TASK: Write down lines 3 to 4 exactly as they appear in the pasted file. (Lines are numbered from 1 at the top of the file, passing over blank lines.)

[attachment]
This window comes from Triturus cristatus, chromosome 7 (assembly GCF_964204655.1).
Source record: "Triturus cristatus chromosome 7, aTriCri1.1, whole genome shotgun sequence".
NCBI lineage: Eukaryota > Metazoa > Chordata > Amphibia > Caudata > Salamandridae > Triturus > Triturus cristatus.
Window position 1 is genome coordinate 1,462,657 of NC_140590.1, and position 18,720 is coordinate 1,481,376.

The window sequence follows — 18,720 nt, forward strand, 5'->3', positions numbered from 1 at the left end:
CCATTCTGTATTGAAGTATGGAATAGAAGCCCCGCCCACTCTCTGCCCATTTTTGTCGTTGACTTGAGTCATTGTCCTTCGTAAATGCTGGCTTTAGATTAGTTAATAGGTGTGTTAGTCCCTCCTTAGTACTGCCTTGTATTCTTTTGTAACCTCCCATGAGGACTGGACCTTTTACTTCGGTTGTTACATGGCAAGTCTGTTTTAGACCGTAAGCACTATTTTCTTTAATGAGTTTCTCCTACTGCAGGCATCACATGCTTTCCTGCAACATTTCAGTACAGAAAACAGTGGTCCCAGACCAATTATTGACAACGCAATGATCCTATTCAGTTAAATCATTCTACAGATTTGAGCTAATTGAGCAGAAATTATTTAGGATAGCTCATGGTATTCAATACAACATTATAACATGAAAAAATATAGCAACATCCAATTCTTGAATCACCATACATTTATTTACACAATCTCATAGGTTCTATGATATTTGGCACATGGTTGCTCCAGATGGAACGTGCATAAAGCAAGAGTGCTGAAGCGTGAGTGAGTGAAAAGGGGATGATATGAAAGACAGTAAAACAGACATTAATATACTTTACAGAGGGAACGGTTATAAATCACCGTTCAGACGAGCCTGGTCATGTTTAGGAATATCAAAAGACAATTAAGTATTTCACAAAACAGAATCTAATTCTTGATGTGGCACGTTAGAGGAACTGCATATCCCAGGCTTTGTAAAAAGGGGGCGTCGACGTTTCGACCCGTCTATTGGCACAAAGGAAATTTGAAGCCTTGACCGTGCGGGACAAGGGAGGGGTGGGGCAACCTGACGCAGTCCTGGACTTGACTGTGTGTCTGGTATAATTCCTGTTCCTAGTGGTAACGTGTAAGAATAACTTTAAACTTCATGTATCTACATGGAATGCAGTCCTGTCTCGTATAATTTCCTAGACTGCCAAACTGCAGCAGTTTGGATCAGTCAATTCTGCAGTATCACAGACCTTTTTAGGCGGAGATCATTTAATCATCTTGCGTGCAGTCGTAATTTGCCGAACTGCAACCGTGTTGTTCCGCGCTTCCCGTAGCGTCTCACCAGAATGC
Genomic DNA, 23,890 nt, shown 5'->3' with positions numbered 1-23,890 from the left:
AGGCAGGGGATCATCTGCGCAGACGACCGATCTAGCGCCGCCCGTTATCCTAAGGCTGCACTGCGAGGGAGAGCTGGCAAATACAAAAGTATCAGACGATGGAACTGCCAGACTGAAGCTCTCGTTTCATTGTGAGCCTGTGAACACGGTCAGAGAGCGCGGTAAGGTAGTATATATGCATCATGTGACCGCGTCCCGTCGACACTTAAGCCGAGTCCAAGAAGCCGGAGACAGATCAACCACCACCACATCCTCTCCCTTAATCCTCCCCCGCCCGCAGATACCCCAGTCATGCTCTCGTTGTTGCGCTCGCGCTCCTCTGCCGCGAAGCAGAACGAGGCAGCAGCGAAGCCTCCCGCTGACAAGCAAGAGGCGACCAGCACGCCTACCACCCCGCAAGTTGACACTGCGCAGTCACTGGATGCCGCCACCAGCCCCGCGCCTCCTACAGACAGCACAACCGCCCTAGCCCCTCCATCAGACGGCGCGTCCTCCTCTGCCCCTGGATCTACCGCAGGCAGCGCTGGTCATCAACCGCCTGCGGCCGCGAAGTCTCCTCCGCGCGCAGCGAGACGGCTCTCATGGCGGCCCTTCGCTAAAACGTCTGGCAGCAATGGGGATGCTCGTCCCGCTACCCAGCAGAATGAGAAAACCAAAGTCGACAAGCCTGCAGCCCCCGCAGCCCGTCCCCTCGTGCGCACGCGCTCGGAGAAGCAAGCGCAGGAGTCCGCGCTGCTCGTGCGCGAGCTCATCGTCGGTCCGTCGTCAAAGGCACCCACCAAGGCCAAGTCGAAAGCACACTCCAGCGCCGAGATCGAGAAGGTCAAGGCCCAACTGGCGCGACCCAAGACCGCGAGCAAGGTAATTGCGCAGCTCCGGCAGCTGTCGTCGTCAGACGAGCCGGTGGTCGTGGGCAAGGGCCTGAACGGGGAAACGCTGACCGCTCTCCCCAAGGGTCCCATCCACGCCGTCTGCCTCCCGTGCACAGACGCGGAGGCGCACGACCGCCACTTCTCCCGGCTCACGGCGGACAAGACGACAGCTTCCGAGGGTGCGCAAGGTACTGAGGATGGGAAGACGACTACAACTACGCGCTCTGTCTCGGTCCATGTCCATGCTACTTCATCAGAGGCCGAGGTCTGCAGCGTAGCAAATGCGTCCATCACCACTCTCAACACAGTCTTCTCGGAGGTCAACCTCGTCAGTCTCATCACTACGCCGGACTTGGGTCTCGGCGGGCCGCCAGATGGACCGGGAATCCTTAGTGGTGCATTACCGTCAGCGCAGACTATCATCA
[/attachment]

NCBI lineage: Eukaryota > Metazoa > Chordata > Amphibia > Caudata > Salamandridae > Triturus > Triturus cristatus.
Window position 1 is genome coordinate 1,462,657 of NC_140590.1, and position 18,720 is coordinate 1,481,376.